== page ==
Mealtimes are a celebration at Waldorf schools across the world. Food is an integral part of our daily lives, and we inculcate reverence for it right from the toddler years. Find out how our practices can be easily adapted into your homes.
From growing food to cooking to eating mindfully together, we lay the foundation for a lifelong love and respect for food. We understand that food nourishes not just the physical but affects our mental and spiritual well-being. As a Waldorf school based in an Indian setting, we derive from our own roots and Ayurvedic literature. With little ideas, we try to help children and families make better nutritional choices.
We recommend consuming foods that are wholesome, light and nourishing.
The children’s meals are centered around whole foods that are packed with nutrients, antioxidants and fibre.
‘FRUIT TIME’ is an important part of our school day. Children bring in fruits that we all wash, peel, cut and share with each other, every day.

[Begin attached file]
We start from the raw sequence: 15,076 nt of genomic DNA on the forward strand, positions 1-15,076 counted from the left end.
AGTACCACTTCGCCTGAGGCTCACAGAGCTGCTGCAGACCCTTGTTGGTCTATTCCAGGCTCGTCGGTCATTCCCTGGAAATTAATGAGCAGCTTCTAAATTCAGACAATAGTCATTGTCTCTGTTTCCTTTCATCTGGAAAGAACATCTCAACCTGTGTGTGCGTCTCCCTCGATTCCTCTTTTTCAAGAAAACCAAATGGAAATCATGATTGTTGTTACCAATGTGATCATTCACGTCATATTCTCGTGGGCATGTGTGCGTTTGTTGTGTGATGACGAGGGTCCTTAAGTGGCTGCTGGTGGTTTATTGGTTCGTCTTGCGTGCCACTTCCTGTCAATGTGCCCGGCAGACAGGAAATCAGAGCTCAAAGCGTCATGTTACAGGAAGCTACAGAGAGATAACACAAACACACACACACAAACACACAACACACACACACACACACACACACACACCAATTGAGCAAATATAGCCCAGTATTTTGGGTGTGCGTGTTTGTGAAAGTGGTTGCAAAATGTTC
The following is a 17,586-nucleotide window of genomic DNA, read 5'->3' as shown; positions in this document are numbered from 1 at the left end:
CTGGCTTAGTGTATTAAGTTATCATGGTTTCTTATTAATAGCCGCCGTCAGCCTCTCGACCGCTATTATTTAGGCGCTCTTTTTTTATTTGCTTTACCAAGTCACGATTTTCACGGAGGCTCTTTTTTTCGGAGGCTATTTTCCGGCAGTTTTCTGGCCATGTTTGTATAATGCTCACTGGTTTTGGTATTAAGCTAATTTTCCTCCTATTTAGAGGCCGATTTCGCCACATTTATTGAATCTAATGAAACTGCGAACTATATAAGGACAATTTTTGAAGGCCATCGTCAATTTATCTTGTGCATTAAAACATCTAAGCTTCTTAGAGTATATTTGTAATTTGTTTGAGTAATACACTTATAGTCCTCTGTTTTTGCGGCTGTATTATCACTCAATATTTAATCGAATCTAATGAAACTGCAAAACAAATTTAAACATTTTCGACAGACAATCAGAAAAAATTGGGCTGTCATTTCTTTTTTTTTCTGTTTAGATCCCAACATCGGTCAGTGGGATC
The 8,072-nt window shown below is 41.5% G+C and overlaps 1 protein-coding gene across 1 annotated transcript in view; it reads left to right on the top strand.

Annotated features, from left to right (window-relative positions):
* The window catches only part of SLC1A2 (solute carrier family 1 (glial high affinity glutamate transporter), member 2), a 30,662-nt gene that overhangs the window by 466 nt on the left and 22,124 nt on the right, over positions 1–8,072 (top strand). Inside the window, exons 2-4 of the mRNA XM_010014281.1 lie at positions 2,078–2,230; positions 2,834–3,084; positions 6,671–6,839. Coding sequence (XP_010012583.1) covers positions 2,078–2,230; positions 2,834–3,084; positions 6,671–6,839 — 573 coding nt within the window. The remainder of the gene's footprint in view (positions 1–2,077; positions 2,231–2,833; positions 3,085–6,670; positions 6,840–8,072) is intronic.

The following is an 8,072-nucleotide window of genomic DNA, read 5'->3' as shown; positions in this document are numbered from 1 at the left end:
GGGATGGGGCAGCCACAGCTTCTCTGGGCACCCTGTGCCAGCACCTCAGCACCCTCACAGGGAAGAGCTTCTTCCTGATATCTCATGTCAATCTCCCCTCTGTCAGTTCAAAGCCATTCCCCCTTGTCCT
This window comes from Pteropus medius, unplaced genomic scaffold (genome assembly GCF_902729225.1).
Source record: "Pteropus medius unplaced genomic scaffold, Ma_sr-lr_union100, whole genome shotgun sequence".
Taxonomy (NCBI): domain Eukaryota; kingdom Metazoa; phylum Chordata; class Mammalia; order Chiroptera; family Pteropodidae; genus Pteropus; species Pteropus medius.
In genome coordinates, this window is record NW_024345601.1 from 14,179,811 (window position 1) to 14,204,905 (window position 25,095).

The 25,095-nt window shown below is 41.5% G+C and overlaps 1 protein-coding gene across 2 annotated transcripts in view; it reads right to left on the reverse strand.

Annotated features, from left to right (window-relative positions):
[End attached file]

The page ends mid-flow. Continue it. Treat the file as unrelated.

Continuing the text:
We encourage children to eat seasonal fruits. In cities, all fruits are available throughout the year, but all fruits are not good for us all through the year. For instance, watermelons are good for our body in summers only and apples in winter.
We follow a weekly food plan. This weekly rhythm is designed keeping in mind the qualities of the cosmic origin of each weekday and the Navadhanya (9 grains). This rhythm plays a role in helping children recognize days. It's not unusual to hear a child say that today is 'juice day' or 'chapati day' as opposed to Tuesday or Wednesday!
This is our plan at Inbloom Walfdorf and you can try this at home too.
Eat local and seasonal.
Try a rainbow diet: plenty of vegetables and fruits, and a balance of different types of food on your child's plate.
Remember that children prefer simple flavours and textures.
Be mindful of portion sizes. It's more important that the little ones try everything versus eat lots of one thing.
Set a specific snack and mealtime. Regular mealtimes help the child's digestive system know when it is time to eat a meal.
Encouraging curiosity not fussiness at mealtimes
Children also learn from imitation. This is one of the primary reasons why every thali looks the same at InBloom. We do not force children to eat any food, but watching peers eat, encourages them to at least try every item of food even if it is in smaller quantities. When they observe teachers and classmates eating different foods, children also try unfamiliar foods and learn to eat a variety of foods.